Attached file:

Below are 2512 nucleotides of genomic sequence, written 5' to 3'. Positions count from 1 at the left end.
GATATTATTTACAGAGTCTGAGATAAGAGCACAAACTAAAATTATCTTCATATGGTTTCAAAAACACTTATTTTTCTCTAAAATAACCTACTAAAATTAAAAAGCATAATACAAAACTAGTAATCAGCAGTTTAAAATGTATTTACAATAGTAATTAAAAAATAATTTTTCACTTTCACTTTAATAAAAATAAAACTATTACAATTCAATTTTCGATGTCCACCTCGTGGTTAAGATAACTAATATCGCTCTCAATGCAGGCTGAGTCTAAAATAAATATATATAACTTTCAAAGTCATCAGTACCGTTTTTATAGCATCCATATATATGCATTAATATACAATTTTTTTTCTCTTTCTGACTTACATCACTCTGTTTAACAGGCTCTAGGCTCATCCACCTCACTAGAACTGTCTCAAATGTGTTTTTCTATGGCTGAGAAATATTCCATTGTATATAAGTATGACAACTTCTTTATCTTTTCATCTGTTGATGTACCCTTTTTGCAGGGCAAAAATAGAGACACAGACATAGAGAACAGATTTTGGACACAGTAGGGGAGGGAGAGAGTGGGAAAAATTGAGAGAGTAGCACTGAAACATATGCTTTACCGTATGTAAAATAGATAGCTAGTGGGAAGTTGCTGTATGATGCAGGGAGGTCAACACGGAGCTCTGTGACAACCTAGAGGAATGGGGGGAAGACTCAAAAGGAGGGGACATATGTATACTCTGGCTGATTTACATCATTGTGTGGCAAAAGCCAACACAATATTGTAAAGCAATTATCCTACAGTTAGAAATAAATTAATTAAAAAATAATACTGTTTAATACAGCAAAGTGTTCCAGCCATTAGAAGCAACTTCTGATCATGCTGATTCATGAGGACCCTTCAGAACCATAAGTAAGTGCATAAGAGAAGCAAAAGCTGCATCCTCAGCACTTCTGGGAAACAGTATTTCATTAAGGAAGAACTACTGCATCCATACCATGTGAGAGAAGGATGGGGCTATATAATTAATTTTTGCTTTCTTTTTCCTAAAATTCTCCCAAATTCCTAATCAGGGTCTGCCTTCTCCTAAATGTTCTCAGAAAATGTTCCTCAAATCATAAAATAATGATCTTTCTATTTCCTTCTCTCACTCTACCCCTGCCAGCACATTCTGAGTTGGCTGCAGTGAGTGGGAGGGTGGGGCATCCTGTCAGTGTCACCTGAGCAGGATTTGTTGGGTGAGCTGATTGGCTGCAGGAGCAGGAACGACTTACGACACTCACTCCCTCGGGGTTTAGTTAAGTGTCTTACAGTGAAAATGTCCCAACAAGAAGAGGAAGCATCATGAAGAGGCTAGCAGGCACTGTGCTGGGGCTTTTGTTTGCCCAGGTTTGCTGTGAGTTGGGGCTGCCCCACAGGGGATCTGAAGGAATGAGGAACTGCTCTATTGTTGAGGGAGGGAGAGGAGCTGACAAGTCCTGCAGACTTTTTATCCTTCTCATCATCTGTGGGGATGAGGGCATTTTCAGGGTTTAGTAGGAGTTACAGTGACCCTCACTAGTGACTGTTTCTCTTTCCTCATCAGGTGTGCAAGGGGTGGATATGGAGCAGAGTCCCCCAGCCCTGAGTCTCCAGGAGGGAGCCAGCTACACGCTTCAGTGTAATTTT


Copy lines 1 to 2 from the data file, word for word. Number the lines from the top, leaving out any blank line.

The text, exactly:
Below are 2512 nucleotides of genomic sequence, written 5' to 3'. Positions count from 1 at the left end.
GATATTATTTACAGAGTCTGAGATAAGAGCACAAACTAAAATTATCTTCATATGGTTTCAAAAACACTTATTTTTCTCTAAAATAACCTACTAAAATTAAAAAGCATAATACAAAACTAGTAATCAGCAGTTTAAAATGTATTTACAATAGTAATTAAAAAATAATTTTTCACTTTCACTTTAATAAAAATAAAACTATTACAATTCAATTTTCGATGTCCACCTCGTGGTTAAGATAACTAATATCGCTCTCAATGCAGGCTGAGTCTAAAATAAATATATATAACTTTCAAAGTCATCAGTACCGTTTTTATAGCATCCATATATATGCATTAATATACAATTTTTTTTCTCTTTCTGACTTACATCACTCTGTTTAACAGGCTCTAGGCTCATCCACCTCACTAGAACTGTCTCAAATGTGTTTTTCTATGGCTGAGAAATATTCCATTGTATATAAGTATGACAACTTCTTTATCTTTTCATCTGTTGATGTACCCTTTTTGCAGGGCAAAAATAGAGACACAGACATAGAGAACAGATTTTGGACACAGTAGGGGAGGGAGAGAGTGGGAAAAATTGAGAGAGTAGCACTGAAACATATGCTTTACCGTATGTAAAATAGATAGCTAGTGGGAAGTTGCTGTATGATGCAGGGAGGTCAACACGGAGCTCTGTGACAACCTAGAGGAATGGGGGGAAGACTCAAAAGGAGGGGACATATGTATACTCTGGCTGATTTACATCATTGTGTGGCAAAAGCCAACACAATATTGTAAAGCAATTATCCTACAGTTAGAAATAAATTAATTAAAAAATAATACTGTTTAATACAGCAAAGTGTTCCAGCCATTAGAAGCAACTTCTGATCATGCTGATTCATGAGGACCCTTCAGAACCATAAGTAAGTGCATAAGAGAAGCAAAAGCTGCATCCTCAGCACTTCTGGGAAACAGTATTTCATTAAGGAAGAACTACTGCATCCATACCATGTGAGAGAAGGATGGGGCTATATAATTAATTTTTGCTTTCTTTTTCCTAAAATTCTCCCAAATTCCTAATCAGGGTCTGCCTTCTCCTAAATGTTCTCAGAAAATGTTCCTCAAATCATAAAATAATGATCTTTCTATTTCCTTCTCTCACTCTACCCCTGCCAGCACATTCTGAGTTGGCTGCAGTGAGTGGGAGGGTGGGGCATCCTGTCAGTGTCACCTGAGCAGGATTTGTTGGGTGAGCTGATTGGCTGCAGGAGCAGGAACGACTTACGACACTCACTCCCTCGGGGTTTAGTTAAGTGTCTTACAGTGAAAATGTCCCAACAAGAAGAGGAAGCATCATGAAGAGGCTAGCAGGCACTGTGCTGGGGCTTTTGTTTGCCCAGGTTTGCTGTGAGTTGGGGCTGCCCCACAGGGGATCTGAAGGAATGAGGAACTGCTCTATTGTTGAGGGAGGGAGAGGAGCTGACAAGTCCTGCAGACTTTTTATCCTTCTCATCATCTGTGGGGATGAGGGCATTTTCAGGGTTTAGTAGGAGTTACAGTGACCCTCACTAGTGACTGTTTCTCTTTCCTCATCAGGTGTGCAAGGGGTGGATATGGAGCAGAGTCCCCCAGCCCTGAGTCTCCAGGAGGGAGCCAGCTACACGCTTCAGTGTAATTTT